On September 8, 2014, trial commenced against Delva on the following eight counts: (1) conspiracy to commit Hobbs Act robbery of an individual (the "Male Victim") believed to be in possession of drugs and drug proceeds in or about September 2012, in violation of Title 18, United States Code, Section 1951; (2) the substantive Hobbs Act robbery of the Male Victim in or about September 2012, in violation of Title 18, United States Code, Sections 1951 and 1952; (3) conspiracy to commit kidnapping of the Male Victim and another individual (the "Female Victim") in or about September 2012, in violation of Title 18, United States Code, Section 1201(c); (4) the substantive kidnapping of the Male and Female Victims in or about September 2012, in violation of Title 18, United States Code, Sections 1201 and 1202; (5) the use and carrying of firearms during and in relation to, and possession of firearms in furtherance of, the robbery offenses charged in Counts One and Two and the kidnapping offenses charged in Counts Three and Four, in which firearms were brandished, and aiding and abetting the same, in violation of Title 18, United States Code, Sections 924(c)(1)(A)(ii) and 2; (6) conspiracy to distribute and possess with the intent to distribute controlled substances, namely "crack" cocaine and marijuana, from at least in or about September 2012 through on or about June 4, 2014, in violation of Title 21, United States Code, Sections 841 and 846; (7) the use and carrying of a firearm during and in relation to, and possession of a firearm in furtherance of, the drug trafficking offense charged in Count Six, and aiding and abetting the same, in violation of Title 18, United States Code, Sections 924(c)(1)(A)(i), 924(c)(1)(C)(i), and 2; and (8) the unlawful possession of a firearm and ammunition by a felon, in or about June 2013, in violation of Title 18, United States Code, Section 922(g)(1).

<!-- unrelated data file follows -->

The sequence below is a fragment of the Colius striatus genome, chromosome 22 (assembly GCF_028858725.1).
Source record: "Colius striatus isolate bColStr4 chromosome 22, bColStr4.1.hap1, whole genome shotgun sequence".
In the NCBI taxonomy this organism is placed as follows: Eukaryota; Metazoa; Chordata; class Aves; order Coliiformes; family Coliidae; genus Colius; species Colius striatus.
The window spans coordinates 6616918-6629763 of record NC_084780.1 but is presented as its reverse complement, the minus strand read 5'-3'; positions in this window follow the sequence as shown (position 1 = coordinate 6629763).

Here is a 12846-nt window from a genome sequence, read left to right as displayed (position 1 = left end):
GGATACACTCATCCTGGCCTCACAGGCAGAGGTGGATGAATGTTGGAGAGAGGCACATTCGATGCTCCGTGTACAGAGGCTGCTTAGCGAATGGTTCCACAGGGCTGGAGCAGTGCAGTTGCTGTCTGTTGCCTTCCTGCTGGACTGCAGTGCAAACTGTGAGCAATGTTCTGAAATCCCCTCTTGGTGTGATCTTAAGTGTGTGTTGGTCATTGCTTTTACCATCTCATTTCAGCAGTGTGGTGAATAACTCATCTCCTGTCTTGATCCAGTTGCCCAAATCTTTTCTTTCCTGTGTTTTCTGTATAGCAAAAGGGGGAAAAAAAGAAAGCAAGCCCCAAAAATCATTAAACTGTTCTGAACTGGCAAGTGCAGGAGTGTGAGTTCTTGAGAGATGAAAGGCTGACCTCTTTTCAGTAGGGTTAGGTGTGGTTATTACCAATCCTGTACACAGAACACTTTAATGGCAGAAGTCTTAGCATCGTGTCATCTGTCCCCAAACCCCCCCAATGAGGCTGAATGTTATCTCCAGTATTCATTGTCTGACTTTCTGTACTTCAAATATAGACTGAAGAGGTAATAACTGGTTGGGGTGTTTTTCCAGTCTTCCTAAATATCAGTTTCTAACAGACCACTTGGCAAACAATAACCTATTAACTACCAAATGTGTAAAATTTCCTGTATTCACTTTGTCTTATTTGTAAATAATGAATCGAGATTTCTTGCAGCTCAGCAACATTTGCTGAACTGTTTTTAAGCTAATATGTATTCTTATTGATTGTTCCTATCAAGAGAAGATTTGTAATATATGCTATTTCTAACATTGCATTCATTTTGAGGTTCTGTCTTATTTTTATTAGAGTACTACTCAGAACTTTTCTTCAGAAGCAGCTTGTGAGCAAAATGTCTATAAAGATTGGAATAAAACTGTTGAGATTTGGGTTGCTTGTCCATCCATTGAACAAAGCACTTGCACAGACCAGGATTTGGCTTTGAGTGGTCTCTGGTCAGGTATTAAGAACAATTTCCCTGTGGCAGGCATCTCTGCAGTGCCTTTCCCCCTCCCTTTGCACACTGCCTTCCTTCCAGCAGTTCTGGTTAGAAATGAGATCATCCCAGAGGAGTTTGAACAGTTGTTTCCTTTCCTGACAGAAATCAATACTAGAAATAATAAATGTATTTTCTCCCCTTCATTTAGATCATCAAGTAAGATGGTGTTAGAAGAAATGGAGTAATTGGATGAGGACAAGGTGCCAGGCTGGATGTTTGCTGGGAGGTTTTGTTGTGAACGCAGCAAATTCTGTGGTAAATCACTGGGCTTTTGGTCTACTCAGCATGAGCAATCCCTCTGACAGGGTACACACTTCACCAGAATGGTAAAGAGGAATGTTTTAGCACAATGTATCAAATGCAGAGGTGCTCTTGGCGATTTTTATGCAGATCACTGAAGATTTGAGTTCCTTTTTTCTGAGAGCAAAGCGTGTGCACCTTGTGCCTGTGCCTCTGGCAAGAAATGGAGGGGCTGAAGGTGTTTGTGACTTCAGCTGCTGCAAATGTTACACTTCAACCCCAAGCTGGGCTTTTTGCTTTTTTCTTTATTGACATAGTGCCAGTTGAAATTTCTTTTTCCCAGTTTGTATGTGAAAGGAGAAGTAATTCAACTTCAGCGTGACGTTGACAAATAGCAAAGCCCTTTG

On September 18, 2014, the jury returned its verdict, convicting Delva on Counts One, Three, Six, Seven and Eight.

II. STANDARDS OF REVIEW

A. Rule 29

A defendant challenging the sufficiency of the evidence bears a heavy burden. United States v. Gaskin, 364 F.3d 438, 459 (2d Cir. 2004). The standard of review is exceedingly deferential. United States v. Hassan, 578 F.3d 108, 126 (2d Cir. 2008). Because Delva was found guilty by the jury at trial, the Court views the evidence in the light most favorable to the Government, crediting every inference that could have been drawn in the Government's favor and deferring to the jury's assessment of witness credibility and the weight to be given to the evidence. See United States v. Chavez, 549 F.3d 119, 124 (2d Cir. 2008). Under this standard, a jury verdict must be upheld if any rational trier of fact could have found the essential elements of the crime beyond a reasonable doubt. United States v. Persico, 645 F.3d 85, 105 (2d Cir. 2011); United States v. Chang-An Lo, 851 F.2d 547, 554 (2d Cir. 1988). Where the jury has been properly instructed on alternative theories of liability, the reviewing court must affirm where the evidence is sufficient under any of the theories. United States v. Masotto, 73 F.3d 1233, 1241 (2d Cir. 1996).

B. Rule 33

Rule 33 provides that a district court may "vacate any judgment and grant a new trial if the interest of justice so requires." Fed.R.Crim.P. 33(a). The question for the Court is whether manifest injustice would result if it allows a guilty verdict to stand. See United States v. Snype, 441 F.3d 119, 140 (2d Cir. 2001). In connection with a Rule 33 motion, a court may weigh evidence and assess the credibility of witnesses, but it should only intrude upon the jury's function of assessing a witness's credibility in exceptional circumstances. United States v. Thompson, 528 F.3d 110, 120 (2d Cir. 2008). Such exceptional circumstances exist, for example, when testimony is "patently incredible or defies physical realities." United States v. Cote, 544 F.3d 88, 101 (2d Cir. 2008) (quoting United States v. Sanchez, 969 F.2d 1409, 1414 (2d Cir. 1992)).

III. DISCUSSION

A. Testimony of Gregory ...